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Tune In Tuesdays: Frontera Collection of Mexican and Mexican American Recordings

June 21, 2016
45 Labels from the Frontera Collection
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45 Labels from the Frontera Collection

Courtesy the Arhoolie Foundation,www.arhoolie.org.

This post is part of our “Tune In Tuesdays” series, highlighting some of the projects NEH has supported to preserve and provide access to rich audiovisual materials important to humanities research, teaching, and the public interest.

Mariachi Coculense
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Mariachi Coculense

Courtesy the Arhoolie Foundation, www.arhoolie.org.
Chris Strachwitz, holding a rare Orfeo 78 from the Frontera Collection.
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Chris Strachwitz, holding a rare Orfeo 78 from the Frontera Collection. Strachwitz created the collection of over 150,000 recordings and donated them to the Arhoolie Foundation.

Courtesy the Arhoolie Foundation, www.arhoolie.org.

Music producer Chris Strachwitz began collecting recordings of Mexican and Mexican-American music nearly six decades ago, gathering the music of the southwestern United States and Mexico.  The Strachwitz Frontera Collection of Mexican and Mexican American Recordings is now the world’s largest and most complete collection of Mexican American vernacular music, containing some 150,000 recordings from small regional recording labels.  Now you can learn about the sounds of Mexican American culture and the rich artistic landscape of the borderlands at the UCLA Frontera Web site, which has been supported by four NEH grants to the Arhoolie Foundation since 2006.  The Frontera project, a collaboration between the Arhoolie Foundation, the UCLA Digital Library, and the UCLA Chicano Studies Research Center, has now preserved over 100,000 recordings from 33-rpm, 78-rpm, and 45-rpm discs as well as cassettes, LPs, and original reel-to-reel masters.

Antonio Cuellar has digitized 100,000 recordings from the Frontera Collection.
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Antonio Cuellar, who has digitized over 100,000 recordings from the Frontera Collection.

Courtesy the Arhoolie Foundation, www.arhoolie.org.
Los Tigres Del Norte
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Los Tigres Del Norte

Courtesy the Arhoolie Foundation, www.arhoolie.org.

Showcasing music recorded in the United States and Mexico between 1904 and 1994, the collection exhibits both deep roots—many of the songs in the collection have been sung for over 100 years, some with origins in Mexico—and more recent conflicts.  Older corridos (folk ballads) describe pre-revolutionary “Robin Hood” bandits and heroes of the Mexican Revolution, while more recent ones tell of workers’ protests in the melon fields of the Rio Grande Valley, the death of President Kennedy, and letters from the front in Vietnam.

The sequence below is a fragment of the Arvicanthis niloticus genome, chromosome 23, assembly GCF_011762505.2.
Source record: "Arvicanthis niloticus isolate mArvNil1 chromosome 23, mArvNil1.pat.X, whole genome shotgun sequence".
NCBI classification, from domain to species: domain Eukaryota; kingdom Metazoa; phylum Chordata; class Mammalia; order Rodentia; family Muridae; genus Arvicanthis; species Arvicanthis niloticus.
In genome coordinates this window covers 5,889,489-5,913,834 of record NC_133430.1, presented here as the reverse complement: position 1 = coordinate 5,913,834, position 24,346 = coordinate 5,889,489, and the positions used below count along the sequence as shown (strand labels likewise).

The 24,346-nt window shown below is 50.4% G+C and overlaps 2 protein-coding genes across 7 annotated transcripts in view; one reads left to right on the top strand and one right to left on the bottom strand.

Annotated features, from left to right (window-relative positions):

Frontera book cover.
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Frontera book cover.

Courtesy the Arhoolie Foundation, www.arhoolie.org.
LPs from the Frontera Collection.
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LPs from the Frontera Collection.

Courtesy the Arhoolie Foundation, www.arhoolie.org.

The site displays the richness of Mexican and Mexican American musical culture through biographies, album covers, and musical samples.  For example, you can learn about Los Tigres Del Norte (The Tigers of the North), a four-brother band originally from Sinaloa and now based in San Jose, and listen to audio excerpts of their norteño music, a style related to polka featuring accordion music.  You can sample selections from Pedro Infante (1917-1957), a lauded Mexican actor and singer of mariachi and ranchera music; Hermanas Mendoza, a Mexican folk group; and Mariachi Coculense, an influential Mexican mariachi band.  The site allows searching and filtering by artist, label, recording, genre, and subject.  Check it out to learn more about Latino music and culture today!

Hermanas Mendoza
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Hermanas Mendoza

Courtesy the Arhoolie Foundation, www.arhoolie.org.
Pedro Infante
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Pedro Infante

Courtesy the Arhoolie Foundation, www.arhoolie.org.

Funding information

The Arhoolie Foundation received NEH support through Humanities Collections and Reference Resources grants PW-234707-16, PW-51361-13, PW-50578-10, and PA-52002-06.

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